Asian Americans faced discrimination while voting


New York : Asian American voters, including those of Indian origin, faced discrimination in the 2006 midterm elections due to improper voter identification checking, says an election watchdog.

Support TwoCircles

Flawed interpretation assistance to the limited English proficient voters as well as hostile and poorly trained poll workers too deterred many Asian American voters from exercising their right to vote, according to a report by the Asian American Legal Defense and Education Fund (AALDEF).

The report, titled “Asian American Access to Democracy in the 2006 Elections”, documents violations of the Voting Rights Act and Help America Vote Act (HAVA).

The report is based on the New York-based AALDEF’s survey of the November 2006 midterm elections in 25 cities in New York, New Jersey, Massachusetts, Pennsylvania, Michigan, Illinois, Washington, Virginia, Maryland and Columbia district.

All US House of Representatives seats and one third of the Senate seats were contested in the election.

In AALDEF’s survey, 40 percent of Pakistani, 38 percent of Bangladeshi and 17 percent of Indian voters were found to have limited English proficiency. One-third of Urdu and one-third of Bengali-speakers stated that they needed the assistance of interpreters or translated voting materials in order to vote.

Although only 17 percent of Indian American voters needed language assistance, most of these were Punjabi speaking.

The report goes on to detail impediments faced by Asian Americans while exercising their right to vote.

At one poll site in Sunnyside, Queens, at least 20 voters complained that they were required to show ID without explanation.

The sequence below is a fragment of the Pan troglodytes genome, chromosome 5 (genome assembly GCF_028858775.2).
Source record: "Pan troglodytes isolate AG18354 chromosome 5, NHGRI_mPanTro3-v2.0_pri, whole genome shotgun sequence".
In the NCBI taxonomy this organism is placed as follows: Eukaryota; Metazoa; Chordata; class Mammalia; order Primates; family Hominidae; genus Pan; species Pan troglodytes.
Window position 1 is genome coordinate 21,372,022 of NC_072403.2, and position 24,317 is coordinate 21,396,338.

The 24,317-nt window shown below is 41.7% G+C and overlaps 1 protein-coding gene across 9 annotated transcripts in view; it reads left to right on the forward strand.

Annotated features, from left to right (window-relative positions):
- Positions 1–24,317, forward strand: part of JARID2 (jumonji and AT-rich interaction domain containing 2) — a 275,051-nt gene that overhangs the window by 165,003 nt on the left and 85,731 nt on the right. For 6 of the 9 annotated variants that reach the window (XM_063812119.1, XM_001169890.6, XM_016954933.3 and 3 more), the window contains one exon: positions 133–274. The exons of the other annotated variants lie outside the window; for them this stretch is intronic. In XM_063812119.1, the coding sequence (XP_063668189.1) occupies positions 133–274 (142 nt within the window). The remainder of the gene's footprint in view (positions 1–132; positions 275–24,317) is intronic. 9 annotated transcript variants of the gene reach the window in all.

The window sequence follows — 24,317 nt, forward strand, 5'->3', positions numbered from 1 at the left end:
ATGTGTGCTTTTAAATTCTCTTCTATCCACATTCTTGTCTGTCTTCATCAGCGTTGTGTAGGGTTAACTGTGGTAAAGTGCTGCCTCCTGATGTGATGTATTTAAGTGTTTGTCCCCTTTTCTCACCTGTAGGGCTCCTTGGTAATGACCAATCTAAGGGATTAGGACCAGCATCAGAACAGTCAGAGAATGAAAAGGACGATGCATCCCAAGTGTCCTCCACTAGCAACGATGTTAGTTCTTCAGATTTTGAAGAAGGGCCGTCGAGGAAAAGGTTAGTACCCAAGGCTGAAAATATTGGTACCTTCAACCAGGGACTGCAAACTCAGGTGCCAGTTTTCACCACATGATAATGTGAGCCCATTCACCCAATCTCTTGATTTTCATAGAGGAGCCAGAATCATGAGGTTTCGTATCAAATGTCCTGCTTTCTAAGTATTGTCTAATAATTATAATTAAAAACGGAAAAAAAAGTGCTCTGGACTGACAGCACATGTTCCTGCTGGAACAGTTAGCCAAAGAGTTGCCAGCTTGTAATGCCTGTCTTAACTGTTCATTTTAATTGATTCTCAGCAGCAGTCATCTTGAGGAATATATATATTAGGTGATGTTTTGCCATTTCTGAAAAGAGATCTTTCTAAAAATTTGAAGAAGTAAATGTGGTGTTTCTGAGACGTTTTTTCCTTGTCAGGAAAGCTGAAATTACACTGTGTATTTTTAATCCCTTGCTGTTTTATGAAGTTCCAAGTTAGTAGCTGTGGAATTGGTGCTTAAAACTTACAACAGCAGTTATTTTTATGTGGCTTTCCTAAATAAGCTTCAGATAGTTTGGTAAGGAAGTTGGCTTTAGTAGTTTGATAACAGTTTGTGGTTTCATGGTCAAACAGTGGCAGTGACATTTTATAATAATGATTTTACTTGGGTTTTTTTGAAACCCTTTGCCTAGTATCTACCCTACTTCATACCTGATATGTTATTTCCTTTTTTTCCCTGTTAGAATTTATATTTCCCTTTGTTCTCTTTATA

In Manhattan’s Chinatown, one poll worker demanded identification from all Asian American voters waiting in queue.

“In Brooklyn, three South Asian voters were required to show IDs even though they had registered several years ago and had voted in multiple elections,” the report says.

In Brooklyn, New York, a South Asian voter’s name was missing from the list of registered voters even though he had been casting his vote at the same poll site for years. He tried to complete a provisional ballot but may not have filled it out correctly because no Bengali-speaking interpreters were present to assist him.

It is mandatory for the New York City Board of Elections to translate voter registration forms and provide Bengali interpreters at poll sites in Queens and Brooklyn, and Urdu interpreters in Brooklyn.

The report has also said that poll workers were hostile towards Asian American and limited English proficient voters.

In the survey, 30 Asian American voters complained that poll workers were unhelpful or unaware of proper election procedures.

Some workers made disparaging remarks about minority language assistance.

One worker in Woodside, New York, said she thought it was a waste of the taxpayers’ money to pay for so many interpreters and for the multiple copies of materials in different languages.

AALDEF has sent copies of the report and complaint letters to the US Department of Justice’s Voting Section for further investigation.

AALDEF is planning to have multilingual exit poll and monitor the presidential election this year.